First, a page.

Five-year delay for Cheddleton pensioner's inquest following University Hospital of North Staffordshire death
THE family of a grandmother will find out this week if a hospital was to blame for their loved-ones' death – after enduring a five-year wait for her inquest.
Frances Machin, aged 67, of Cheddleton, died at the University Hospital of North Staffordshire in July 2007.
But delays have meant Mrs Machin's inquest was not held until yesterday.
Now assistant deputy coroner Margaret Jones has delayed delivering her verdict until Friday morning.
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Mrs Machin died following a bowel operation just five days after being admitted with abdominal pain.
Relatives have claimed that hospital staff failed to act quickly enough when Mrs Machin was admitted on Thursday, July 5, 2007 to leave the former occupational therapist in agony for days.
The inquest heard Mrs Machin had a history of medical problems, including kidney disease and bowel problems.
She had been treated for a bowel complaint at the hospital 12 months before her death.
But daughter Julie Machin, of Hanford, said the level of pain experienced by her mother was far higher than the last time she was admitted with bowel problems. Mrs Machin, who is a nurse, said: "The hospital's plan was to just observe her but the following day I went in to see my mum and she looked ghastly and it was obvious she had deteriorated."
The concerned family asked for her mattress to be replaced because of her discomfort and also called for a CT scan – a procedure which medics were not planning until the Sunday.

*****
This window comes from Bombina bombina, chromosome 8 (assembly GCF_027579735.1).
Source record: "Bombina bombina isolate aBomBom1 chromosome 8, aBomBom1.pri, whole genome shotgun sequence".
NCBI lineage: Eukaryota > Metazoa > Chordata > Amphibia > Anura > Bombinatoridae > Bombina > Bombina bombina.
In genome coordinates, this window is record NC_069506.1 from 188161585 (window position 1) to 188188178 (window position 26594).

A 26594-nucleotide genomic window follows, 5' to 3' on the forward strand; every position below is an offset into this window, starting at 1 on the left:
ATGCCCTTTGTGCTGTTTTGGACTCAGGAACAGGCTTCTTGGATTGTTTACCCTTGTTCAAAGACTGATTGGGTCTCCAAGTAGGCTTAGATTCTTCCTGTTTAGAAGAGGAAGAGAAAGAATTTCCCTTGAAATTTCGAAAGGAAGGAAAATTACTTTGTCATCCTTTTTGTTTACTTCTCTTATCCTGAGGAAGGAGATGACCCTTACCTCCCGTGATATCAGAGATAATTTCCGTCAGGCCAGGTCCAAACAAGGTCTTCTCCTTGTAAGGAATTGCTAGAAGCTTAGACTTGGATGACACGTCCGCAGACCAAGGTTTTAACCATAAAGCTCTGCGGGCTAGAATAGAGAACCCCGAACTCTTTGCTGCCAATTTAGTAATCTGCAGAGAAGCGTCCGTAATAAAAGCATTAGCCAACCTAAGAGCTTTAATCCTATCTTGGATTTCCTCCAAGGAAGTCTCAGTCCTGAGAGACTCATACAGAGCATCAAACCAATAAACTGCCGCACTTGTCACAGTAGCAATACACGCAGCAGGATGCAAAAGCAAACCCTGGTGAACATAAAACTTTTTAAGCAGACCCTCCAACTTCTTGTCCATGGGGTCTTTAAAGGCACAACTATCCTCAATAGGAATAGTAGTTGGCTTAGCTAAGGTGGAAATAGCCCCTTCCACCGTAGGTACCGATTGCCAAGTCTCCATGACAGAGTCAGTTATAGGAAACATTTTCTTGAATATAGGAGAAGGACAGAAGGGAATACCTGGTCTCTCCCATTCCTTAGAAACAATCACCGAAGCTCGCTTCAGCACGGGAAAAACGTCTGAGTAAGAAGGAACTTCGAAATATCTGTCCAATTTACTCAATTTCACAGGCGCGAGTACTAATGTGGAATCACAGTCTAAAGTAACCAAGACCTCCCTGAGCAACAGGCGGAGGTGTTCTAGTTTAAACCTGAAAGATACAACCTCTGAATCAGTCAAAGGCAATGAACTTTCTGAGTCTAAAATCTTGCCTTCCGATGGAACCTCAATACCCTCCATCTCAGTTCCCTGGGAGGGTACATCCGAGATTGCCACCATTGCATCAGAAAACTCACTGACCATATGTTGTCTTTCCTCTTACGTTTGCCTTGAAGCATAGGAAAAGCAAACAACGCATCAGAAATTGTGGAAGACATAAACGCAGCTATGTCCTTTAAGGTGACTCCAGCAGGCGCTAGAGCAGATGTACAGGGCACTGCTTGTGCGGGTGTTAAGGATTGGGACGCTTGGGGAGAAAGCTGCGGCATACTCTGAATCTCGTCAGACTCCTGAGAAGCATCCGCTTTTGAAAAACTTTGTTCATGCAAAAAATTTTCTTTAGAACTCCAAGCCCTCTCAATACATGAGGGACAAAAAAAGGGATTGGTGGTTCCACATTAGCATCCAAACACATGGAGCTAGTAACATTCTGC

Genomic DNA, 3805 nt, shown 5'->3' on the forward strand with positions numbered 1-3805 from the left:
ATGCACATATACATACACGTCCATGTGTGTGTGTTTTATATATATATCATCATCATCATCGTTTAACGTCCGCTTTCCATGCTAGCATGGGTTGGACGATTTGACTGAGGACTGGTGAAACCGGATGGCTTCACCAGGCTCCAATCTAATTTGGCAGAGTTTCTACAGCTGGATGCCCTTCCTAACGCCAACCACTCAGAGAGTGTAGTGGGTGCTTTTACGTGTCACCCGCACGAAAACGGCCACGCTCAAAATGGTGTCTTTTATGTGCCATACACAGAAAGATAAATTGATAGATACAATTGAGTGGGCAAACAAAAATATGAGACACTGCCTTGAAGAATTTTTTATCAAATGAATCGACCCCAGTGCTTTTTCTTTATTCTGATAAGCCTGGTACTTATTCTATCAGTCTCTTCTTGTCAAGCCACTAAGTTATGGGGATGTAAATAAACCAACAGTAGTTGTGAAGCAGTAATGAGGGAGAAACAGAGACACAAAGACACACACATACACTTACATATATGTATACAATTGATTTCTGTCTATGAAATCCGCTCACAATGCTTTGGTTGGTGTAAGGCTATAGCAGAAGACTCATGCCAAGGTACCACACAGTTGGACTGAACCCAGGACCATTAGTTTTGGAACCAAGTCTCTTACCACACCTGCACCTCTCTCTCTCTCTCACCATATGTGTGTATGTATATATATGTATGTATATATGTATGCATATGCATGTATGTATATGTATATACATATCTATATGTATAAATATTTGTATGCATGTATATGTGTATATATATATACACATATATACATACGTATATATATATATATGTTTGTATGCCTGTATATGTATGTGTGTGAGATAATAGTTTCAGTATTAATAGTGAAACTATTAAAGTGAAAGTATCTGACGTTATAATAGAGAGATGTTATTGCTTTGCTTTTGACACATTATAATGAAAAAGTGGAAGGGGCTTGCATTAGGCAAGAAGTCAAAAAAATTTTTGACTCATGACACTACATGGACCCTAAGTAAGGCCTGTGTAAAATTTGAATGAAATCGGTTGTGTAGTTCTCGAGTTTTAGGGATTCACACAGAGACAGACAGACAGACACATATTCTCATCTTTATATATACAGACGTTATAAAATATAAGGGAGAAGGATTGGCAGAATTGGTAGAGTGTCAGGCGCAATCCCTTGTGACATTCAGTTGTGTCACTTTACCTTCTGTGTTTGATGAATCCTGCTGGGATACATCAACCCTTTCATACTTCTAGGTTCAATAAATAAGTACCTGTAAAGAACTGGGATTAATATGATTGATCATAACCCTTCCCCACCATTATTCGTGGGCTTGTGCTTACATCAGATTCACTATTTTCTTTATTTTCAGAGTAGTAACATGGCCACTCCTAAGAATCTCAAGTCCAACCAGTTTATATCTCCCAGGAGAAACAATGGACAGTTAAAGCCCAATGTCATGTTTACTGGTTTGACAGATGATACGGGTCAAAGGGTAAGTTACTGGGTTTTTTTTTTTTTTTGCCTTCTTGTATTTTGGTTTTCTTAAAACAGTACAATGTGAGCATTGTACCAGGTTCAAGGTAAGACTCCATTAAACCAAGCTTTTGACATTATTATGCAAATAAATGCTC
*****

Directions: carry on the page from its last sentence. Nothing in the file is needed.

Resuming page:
Her condition worsened on the Sunday and Mrs Machin was admitted to the intensive care unit for resuscitation where medics believed she was suffering from pneumonia.
Mrs Machin added: "They seemed more interested in the idea of a chest infection rather than the real problem of what was causing the abdominal pain."
Later that day she underwent an operation where surgeons discovered part of her bowel had died.
Despite surviving the surgery, Mrs Machin died on the Monday morning.
Her relatives say she should have undergone a procedure far earlier to give her a better chance of surviving.
The family has complained to the Healthcare Commission after criticising the records kept by medical staff.
Hospital surgeon Richard Morgan, who was in charge of Mrs Machin's case following her initial admission, but did not carry out the operation, said it was standard practice to monitor patients before deciding on surgery.
Mr Morgan told the inquest this method allows bowel problems to settle and in Mrs Machin's case a rush to operate could have proved fatal due to her overall condition.
A post-mortem examination revealed Mrs Machin had also suffered multi-organ failure.
Speaking after the hearing, Mrs Machin's other daughter Tracy Walker, a biomedical scientist, of Cheddleton, said: "We wanted this inquest to stop this happening to other people."
Husband Peter Walker, who works as a nurse, said: "They just watched her die. It was a slow and painful death."